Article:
Estimated incidence and transmission intensity of rubella infection in Zambia pre-vaccine era 2005-2016

Mazyanga L. Mazaba*, Samuel Bosomprah, Daniel Cohen, Mwaka Monze, Seter Siziya

*Corresponding author for this work

Research output: Contribution to journalArticlepeer-review


The rubella disease burden in Zambia may be under-estimated. Using models, we describe the transmission dynamics, determine the incidence estimates and assess the level of underestimation of the real burden of rubella infection in Zambia during the pre-vaccination period 2005-2016. This study used both the deterministic compartmental model and likelihood-based method using a Bayesian framework to describe the epidemiology of rubella. A total of 1313 cases of rubella were confirmed with the highest annual number of 255 new cases recorded in 2008. However, 2014 recorded the highest monthly median positivity rate of 9.0%. The observed median rubella cases were 5.5. There was a seasonal pattern in the occurrence of laboratory-confirmed rubella, with higher test positivity rates of rubella infection usually recorded in the months of September, October and November. The modelled monthly median incidence of rubella infection among the general population was 76 and 20 among pregnant women. The incidence of rubella among the non-pregnant women was 44. The average effective reproductive number (Rt) between 2005 and 2016 was estimated as 1.2 with the peak of infection occurring in 2016. The measles surveillance system underestimates the observed burden of rubella. A mass vaccination campaign conducted between January and July is recommended.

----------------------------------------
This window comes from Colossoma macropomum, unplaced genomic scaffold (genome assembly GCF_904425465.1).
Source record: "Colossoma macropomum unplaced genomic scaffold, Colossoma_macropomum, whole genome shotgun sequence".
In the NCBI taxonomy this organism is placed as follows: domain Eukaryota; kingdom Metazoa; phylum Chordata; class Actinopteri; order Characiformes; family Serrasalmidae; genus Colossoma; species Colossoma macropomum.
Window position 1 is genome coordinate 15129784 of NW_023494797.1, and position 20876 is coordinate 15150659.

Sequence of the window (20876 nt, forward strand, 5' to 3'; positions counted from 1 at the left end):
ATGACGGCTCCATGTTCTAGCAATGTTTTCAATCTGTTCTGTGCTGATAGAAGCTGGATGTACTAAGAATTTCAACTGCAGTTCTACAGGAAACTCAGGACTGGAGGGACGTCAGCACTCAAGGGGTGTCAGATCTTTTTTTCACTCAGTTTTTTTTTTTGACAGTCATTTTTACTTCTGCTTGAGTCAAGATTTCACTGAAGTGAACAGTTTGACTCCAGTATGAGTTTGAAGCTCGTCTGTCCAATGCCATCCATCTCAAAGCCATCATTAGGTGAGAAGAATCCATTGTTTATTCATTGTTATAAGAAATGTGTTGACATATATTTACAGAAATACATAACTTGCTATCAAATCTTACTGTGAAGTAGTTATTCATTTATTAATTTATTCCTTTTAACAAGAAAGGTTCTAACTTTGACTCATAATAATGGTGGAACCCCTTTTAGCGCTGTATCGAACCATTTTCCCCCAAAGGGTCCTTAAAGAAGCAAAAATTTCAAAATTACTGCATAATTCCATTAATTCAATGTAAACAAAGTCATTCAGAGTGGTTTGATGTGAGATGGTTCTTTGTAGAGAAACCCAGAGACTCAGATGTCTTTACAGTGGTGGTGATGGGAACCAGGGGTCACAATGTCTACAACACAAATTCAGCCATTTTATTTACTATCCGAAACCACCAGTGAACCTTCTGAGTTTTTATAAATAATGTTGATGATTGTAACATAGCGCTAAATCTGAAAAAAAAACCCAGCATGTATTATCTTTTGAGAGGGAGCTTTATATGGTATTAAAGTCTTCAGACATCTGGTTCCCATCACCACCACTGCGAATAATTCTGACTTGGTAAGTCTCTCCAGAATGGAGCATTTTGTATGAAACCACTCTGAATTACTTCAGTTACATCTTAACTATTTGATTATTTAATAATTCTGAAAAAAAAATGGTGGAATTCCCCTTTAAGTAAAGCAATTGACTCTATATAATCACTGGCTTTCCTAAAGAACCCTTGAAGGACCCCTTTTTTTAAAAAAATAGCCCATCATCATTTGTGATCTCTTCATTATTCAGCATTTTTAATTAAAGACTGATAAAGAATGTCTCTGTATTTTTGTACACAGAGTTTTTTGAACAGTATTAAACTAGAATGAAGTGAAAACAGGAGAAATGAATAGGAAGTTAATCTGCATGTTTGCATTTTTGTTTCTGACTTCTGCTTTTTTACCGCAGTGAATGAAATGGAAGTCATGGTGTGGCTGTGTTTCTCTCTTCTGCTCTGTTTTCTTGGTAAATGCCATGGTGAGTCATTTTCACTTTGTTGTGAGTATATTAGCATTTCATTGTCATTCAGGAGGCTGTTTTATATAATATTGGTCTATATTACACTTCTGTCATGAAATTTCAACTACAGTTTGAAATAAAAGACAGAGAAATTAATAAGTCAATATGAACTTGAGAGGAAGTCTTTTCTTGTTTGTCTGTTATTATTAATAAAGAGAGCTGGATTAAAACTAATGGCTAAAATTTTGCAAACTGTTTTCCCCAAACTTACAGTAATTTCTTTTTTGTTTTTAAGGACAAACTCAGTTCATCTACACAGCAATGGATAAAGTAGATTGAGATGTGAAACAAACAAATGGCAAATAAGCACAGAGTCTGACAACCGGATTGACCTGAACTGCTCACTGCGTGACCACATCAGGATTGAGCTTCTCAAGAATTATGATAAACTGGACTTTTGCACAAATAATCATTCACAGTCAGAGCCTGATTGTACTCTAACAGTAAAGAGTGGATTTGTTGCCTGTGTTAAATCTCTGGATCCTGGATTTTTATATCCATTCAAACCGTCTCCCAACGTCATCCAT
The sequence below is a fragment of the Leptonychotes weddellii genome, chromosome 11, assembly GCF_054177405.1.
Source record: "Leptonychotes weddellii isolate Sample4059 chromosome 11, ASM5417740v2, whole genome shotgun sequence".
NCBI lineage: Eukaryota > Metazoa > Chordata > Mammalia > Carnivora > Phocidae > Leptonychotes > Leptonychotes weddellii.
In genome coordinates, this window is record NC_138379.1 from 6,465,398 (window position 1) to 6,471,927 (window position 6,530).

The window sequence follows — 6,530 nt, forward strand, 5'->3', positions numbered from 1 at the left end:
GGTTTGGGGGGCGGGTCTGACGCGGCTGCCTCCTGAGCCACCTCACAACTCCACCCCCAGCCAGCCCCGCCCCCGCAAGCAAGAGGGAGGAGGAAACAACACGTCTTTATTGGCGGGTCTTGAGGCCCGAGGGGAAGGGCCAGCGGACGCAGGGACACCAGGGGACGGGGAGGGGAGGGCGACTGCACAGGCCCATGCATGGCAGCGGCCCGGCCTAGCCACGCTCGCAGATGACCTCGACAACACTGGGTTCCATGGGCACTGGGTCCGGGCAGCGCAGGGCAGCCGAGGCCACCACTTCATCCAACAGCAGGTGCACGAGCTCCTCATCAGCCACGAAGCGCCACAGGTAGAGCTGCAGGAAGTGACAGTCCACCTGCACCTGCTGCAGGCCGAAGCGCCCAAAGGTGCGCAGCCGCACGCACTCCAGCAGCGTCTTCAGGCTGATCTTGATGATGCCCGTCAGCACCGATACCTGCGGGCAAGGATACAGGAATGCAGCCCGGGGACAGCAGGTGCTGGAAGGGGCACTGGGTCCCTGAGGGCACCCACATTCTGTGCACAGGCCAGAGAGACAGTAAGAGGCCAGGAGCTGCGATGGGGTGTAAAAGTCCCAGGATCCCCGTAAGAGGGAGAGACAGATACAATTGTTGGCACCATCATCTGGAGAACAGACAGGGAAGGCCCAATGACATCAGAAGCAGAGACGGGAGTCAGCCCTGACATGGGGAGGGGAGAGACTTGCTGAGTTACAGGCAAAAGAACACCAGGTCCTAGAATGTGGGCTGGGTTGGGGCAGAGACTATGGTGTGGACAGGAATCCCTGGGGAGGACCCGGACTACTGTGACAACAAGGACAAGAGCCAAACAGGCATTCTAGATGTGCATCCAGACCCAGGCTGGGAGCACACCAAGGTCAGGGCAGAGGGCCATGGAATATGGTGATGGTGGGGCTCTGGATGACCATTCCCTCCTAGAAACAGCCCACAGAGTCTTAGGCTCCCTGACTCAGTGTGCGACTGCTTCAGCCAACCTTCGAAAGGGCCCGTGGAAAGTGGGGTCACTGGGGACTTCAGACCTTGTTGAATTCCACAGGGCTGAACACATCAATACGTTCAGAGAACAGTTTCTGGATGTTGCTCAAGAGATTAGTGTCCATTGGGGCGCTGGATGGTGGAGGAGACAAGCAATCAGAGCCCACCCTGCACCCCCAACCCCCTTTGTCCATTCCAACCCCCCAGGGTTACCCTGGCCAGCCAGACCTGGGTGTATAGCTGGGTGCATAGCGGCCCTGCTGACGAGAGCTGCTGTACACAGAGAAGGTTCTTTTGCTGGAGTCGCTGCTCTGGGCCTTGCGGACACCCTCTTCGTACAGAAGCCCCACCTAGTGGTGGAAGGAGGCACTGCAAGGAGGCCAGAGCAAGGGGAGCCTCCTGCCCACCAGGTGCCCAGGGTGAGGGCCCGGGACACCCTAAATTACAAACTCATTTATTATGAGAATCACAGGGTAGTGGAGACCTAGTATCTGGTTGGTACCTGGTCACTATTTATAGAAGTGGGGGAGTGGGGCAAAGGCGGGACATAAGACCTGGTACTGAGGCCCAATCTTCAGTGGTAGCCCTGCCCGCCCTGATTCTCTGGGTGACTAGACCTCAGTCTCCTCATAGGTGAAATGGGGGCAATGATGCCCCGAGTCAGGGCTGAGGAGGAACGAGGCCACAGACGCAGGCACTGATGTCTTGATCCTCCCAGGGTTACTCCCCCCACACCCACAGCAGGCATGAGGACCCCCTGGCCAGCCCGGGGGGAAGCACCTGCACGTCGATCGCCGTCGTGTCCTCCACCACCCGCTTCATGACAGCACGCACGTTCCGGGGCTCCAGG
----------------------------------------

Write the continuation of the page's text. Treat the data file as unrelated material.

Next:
Original languageEnglish
Article numbere9
JournalEpidemiology and Infection
StatePublished - 20 Dec 2023


  • Infectious disease epidemiology
  • infectious disease
  • modelling
  • outbreaks
  • rubella


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